Researchers from Cedars-Sinai's Center for Neural Science and Medicine and Department of Neurosurgery have uncovered how signals from a group of neurons in the brain's frontal lobe simultaneously give humans the flexibility to learn new tasks—and the focus to develop highly specific skills. Their research, published in the peer-reviewed journal Science, provides a fundamental understanding of performance monitoring, an executive function used to manage daily life.
The study's key finding is that the brain uses the same group of neurons for performance feedback in many different situations—whether a person is attempting a new task for the first time or working to perfect a specific skill.
"Part of the magic of the human brain is that it is so flexible," said Ueli Rutishauser, PhD, professor of Neurosurgery, Neurology, and Biomedical Sciences, director of the Center for Neural Science and Medicine, the Board of Governors Chair in Neurosciences and senior author of the study. "We designed our study to decipher how the brain can generalize and specialize at the same time, both of which are critical for helping us pursue a goal."
Performance monitoring is an internal signal, a kind of self-generated feedback, that lets a person know they have made a mistake. One example is the person who realizes they drove past an intersection where they should have turned. Another example is the person who says something in conversation and recognizes as soon as the words are out of their mouth that what they just said was inappropriate.
"That 'Oh, shoot' moment, that 'Oops!' moment, is performance monitoring kicking in," said Zhongzheng Fu, PhD, a postdoctoral researcher in the Rutishauser Laboratory at Cedars-Sinai and first author of the study.
"So an 'Oops!' moment might prompt someone to pay closer attention the next time they chat with a friend or plan to stop at the store on the way home from work," said Fu.
To see performance monitoring in action, investigators recorded the activity of individual neurons in the medial frontal cortex of study participants. The participants were epilepsy patients who, as part of their treatment, had electrodes implanted in their brains to help locate the focus of their seizures. Specifically, these patients had electrodes implanted in the medial frontal cortex, a brain region known to play a central role in performance monitoring.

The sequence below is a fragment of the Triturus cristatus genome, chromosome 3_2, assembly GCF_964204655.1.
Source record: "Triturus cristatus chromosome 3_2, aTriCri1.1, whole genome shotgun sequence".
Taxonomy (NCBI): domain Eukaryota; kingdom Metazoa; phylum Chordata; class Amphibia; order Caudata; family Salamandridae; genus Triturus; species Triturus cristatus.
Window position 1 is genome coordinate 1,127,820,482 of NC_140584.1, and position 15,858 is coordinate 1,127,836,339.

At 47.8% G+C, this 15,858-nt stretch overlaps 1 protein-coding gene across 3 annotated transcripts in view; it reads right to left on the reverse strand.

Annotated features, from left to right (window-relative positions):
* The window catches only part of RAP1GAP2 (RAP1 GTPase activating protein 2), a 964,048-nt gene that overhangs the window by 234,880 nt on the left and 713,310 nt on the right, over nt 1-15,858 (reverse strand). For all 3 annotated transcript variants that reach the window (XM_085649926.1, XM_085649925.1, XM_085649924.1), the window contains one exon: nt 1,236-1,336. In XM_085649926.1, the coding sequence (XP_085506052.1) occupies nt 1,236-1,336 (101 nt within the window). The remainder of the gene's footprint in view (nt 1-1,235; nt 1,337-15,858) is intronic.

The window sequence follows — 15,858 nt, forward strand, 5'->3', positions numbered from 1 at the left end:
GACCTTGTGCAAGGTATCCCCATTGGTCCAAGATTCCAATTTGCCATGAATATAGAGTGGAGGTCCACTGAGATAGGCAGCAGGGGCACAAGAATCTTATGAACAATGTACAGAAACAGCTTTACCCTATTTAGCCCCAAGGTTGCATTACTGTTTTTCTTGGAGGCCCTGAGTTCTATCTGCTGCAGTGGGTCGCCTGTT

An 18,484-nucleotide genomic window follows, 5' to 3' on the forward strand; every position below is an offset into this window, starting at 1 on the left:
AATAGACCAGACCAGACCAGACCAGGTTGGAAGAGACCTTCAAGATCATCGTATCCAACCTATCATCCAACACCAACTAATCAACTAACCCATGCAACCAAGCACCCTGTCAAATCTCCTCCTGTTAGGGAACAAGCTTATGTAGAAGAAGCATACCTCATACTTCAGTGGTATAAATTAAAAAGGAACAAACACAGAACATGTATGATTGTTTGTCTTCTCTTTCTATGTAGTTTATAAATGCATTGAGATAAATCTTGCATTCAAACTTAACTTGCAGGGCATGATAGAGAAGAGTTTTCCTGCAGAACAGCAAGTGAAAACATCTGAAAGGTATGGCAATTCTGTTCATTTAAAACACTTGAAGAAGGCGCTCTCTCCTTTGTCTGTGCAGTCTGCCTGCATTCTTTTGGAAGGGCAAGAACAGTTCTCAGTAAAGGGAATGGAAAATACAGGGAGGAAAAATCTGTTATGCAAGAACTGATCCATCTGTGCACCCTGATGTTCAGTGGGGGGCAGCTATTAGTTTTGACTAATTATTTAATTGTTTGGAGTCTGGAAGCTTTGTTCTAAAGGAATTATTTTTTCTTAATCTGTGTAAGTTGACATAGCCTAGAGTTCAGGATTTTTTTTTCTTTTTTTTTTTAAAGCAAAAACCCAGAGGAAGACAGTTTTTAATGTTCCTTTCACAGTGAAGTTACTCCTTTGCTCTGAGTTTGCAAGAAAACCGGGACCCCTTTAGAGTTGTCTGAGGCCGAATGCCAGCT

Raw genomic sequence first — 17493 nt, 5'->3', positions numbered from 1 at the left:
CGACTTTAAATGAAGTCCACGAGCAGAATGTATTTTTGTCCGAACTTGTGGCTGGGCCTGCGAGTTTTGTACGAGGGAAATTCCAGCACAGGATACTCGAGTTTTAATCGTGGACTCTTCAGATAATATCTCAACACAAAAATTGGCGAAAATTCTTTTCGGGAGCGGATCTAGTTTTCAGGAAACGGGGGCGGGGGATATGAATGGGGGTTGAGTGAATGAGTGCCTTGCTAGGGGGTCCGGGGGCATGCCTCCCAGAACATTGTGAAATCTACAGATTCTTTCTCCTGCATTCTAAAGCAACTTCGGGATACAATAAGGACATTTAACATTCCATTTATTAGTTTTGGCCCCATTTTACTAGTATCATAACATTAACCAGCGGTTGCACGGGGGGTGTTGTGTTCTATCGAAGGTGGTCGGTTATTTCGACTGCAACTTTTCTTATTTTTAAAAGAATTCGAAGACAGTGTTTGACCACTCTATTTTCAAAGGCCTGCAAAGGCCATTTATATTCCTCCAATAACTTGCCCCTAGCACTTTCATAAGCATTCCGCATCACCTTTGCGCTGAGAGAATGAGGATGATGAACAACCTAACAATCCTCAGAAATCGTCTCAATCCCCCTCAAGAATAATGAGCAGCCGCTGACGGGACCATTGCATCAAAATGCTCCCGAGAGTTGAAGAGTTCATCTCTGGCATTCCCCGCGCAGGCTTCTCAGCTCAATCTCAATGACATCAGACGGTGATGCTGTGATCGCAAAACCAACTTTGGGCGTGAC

The team asked participants to perform two commonly used cognitive tests. In the Stroop task, which pits reading against color naming, participants viewed the written name of a color, such as "red," printed in ink of a different color, such as green, and were asked to name the ink color rather than the written word.
In the other task, the Multi-Source Interference Task (MSIT), which involves recognizing numerals, participants saw three numerical digits on screen, two the same and the other unique—for example, 1-2-2. The subject's task was to press the button associated with the unique number—in this case, "1"—resisting their tendency to press "2" because that number appears twice.
"These two tasks serve as a strong test of how self-monitoring is engaged in different scenarios involving different cognitive domains," Fu said.
A Structured Response
As the subjects performed these tasks, the investigators noted two different types of neurons at work. "Error" neurons fired strongly after an error was made, while "conflict" neurons fired in response to the difficulty of the task the subject had just performed.